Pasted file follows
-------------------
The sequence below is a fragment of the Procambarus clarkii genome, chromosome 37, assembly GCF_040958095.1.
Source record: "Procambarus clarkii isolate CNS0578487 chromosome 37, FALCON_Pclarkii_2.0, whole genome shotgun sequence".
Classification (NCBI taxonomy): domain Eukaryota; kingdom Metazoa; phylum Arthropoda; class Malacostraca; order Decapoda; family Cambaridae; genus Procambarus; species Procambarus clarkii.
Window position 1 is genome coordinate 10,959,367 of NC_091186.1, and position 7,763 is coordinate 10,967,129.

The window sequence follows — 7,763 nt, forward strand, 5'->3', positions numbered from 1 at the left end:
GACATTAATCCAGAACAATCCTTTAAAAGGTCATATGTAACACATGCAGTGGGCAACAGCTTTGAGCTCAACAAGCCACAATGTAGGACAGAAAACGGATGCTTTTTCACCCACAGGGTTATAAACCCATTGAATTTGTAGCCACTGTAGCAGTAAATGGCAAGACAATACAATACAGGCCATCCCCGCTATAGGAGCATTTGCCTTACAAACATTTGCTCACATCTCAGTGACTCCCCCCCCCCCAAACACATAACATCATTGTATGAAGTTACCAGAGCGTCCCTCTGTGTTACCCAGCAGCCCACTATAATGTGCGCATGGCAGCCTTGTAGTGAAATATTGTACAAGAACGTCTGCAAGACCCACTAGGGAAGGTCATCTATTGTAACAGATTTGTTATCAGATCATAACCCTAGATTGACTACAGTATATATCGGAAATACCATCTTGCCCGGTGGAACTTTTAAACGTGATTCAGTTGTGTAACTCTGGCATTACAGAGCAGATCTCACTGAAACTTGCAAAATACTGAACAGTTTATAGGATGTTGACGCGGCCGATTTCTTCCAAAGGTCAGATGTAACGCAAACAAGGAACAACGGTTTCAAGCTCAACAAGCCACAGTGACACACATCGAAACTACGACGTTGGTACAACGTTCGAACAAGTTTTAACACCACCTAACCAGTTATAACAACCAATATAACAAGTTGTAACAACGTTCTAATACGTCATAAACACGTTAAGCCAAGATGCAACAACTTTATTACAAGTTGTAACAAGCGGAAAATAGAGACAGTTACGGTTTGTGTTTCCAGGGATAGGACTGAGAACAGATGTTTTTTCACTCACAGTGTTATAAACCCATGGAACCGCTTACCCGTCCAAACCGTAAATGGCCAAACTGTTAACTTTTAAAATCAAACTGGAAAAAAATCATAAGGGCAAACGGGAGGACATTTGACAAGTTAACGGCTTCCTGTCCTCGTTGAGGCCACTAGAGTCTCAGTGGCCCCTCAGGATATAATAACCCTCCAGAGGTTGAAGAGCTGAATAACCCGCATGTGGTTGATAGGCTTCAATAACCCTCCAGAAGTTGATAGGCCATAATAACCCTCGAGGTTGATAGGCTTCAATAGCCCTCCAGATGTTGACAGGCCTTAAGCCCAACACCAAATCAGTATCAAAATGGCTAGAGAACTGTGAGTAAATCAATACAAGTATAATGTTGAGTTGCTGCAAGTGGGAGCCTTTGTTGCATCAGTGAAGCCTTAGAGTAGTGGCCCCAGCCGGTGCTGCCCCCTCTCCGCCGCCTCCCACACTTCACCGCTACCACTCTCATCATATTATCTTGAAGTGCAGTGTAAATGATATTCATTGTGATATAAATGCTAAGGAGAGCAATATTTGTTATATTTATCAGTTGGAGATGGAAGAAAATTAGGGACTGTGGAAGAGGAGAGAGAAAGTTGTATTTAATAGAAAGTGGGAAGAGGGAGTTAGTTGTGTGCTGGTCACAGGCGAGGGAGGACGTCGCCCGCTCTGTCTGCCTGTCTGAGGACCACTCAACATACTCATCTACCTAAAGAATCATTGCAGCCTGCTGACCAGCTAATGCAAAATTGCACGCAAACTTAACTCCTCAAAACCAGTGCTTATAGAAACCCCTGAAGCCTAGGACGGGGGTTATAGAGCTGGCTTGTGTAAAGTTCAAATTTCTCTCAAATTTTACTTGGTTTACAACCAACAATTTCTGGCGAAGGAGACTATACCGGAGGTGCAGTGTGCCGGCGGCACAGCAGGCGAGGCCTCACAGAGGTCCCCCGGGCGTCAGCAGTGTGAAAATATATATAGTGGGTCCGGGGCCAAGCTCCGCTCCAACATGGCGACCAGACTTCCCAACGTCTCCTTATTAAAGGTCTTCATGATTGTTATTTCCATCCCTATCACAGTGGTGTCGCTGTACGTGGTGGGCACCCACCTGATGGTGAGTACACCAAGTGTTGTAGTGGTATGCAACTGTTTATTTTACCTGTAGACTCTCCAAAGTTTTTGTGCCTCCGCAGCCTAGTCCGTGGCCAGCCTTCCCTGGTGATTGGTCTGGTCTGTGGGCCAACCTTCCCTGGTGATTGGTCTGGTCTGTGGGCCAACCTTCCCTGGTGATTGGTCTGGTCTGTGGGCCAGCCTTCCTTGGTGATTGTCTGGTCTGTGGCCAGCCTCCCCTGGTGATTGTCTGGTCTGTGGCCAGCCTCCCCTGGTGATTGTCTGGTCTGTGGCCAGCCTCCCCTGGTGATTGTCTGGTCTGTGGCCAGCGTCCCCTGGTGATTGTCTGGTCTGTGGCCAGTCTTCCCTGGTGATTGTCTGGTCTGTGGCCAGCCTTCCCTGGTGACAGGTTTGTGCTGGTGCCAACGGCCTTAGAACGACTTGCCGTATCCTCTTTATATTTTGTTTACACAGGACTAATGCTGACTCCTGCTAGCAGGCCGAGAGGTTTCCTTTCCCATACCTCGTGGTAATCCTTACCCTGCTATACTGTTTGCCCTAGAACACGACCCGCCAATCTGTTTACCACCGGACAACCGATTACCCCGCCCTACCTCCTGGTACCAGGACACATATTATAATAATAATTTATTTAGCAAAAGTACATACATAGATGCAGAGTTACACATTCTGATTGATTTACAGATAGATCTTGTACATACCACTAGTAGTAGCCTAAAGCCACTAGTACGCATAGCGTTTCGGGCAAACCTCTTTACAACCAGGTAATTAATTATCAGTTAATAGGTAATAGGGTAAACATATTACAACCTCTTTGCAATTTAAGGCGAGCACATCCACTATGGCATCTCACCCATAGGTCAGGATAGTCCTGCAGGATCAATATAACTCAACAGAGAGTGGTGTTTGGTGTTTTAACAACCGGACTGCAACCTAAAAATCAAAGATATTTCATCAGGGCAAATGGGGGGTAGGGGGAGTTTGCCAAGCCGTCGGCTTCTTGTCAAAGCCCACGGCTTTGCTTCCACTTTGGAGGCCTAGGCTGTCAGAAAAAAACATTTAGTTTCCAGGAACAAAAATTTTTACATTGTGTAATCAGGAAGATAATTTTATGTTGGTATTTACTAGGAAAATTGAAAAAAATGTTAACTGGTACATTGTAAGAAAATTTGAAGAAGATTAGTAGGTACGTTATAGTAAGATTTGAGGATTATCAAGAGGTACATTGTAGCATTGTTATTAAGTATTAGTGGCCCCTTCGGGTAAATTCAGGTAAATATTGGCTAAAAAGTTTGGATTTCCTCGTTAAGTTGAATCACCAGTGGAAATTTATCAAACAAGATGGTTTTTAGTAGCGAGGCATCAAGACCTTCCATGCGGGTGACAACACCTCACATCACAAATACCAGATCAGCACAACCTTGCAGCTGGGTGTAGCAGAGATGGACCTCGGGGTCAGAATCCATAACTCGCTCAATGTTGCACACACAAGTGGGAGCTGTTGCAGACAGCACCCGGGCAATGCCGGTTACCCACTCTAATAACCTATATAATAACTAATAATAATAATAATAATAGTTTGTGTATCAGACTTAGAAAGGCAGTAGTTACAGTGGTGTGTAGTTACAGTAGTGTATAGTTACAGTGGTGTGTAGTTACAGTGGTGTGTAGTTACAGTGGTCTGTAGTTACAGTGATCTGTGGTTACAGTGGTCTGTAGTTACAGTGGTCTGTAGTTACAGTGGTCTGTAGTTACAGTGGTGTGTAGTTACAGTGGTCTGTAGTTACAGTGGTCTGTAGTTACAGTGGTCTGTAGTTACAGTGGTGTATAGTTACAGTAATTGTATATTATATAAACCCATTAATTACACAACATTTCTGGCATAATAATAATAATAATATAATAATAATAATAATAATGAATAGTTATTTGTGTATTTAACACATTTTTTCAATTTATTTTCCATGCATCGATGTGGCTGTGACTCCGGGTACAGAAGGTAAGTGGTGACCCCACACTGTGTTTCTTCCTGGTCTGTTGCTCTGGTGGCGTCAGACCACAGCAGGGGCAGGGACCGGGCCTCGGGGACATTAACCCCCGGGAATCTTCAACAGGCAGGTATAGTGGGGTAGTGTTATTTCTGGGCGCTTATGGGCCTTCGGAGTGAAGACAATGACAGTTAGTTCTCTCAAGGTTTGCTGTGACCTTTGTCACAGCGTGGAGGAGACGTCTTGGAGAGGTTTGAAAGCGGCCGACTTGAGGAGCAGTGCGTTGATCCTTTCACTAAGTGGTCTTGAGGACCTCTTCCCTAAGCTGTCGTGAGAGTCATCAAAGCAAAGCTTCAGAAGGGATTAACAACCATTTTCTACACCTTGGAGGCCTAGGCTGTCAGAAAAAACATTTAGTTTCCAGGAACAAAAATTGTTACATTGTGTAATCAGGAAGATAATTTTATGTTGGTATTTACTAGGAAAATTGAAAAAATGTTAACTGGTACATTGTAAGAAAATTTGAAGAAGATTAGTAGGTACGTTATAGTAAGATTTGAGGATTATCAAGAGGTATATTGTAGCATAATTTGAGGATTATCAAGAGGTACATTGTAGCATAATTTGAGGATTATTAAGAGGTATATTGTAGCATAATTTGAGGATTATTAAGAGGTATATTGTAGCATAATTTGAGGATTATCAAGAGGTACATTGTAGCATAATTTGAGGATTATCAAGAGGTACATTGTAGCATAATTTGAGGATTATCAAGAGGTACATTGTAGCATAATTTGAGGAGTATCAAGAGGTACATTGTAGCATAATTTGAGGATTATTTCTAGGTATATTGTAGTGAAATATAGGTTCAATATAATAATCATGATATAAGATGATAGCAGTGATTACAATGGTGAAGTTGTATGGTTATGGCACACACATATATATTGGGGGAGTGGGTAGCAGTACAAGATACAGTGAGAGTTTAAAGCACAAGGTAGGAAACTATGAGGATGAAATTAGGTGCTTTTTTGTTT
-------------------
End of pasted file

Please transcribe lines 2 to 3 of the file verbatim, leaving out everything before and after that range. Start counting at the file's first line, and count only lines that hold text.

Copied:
Source record: "Procambarus clarkii isolate CNS0578487 chromosome 37, FALCON_Pclarkii_2.0, whole genome shotgun sequence".
Classification (NCBI taxonomy): domain Eukaryota; kingdom Metazoa; phylum Arthropoda; class Malacostraca; order Decapoda; family Cambaridae; genus Procambarus; species Procambarus clarkii.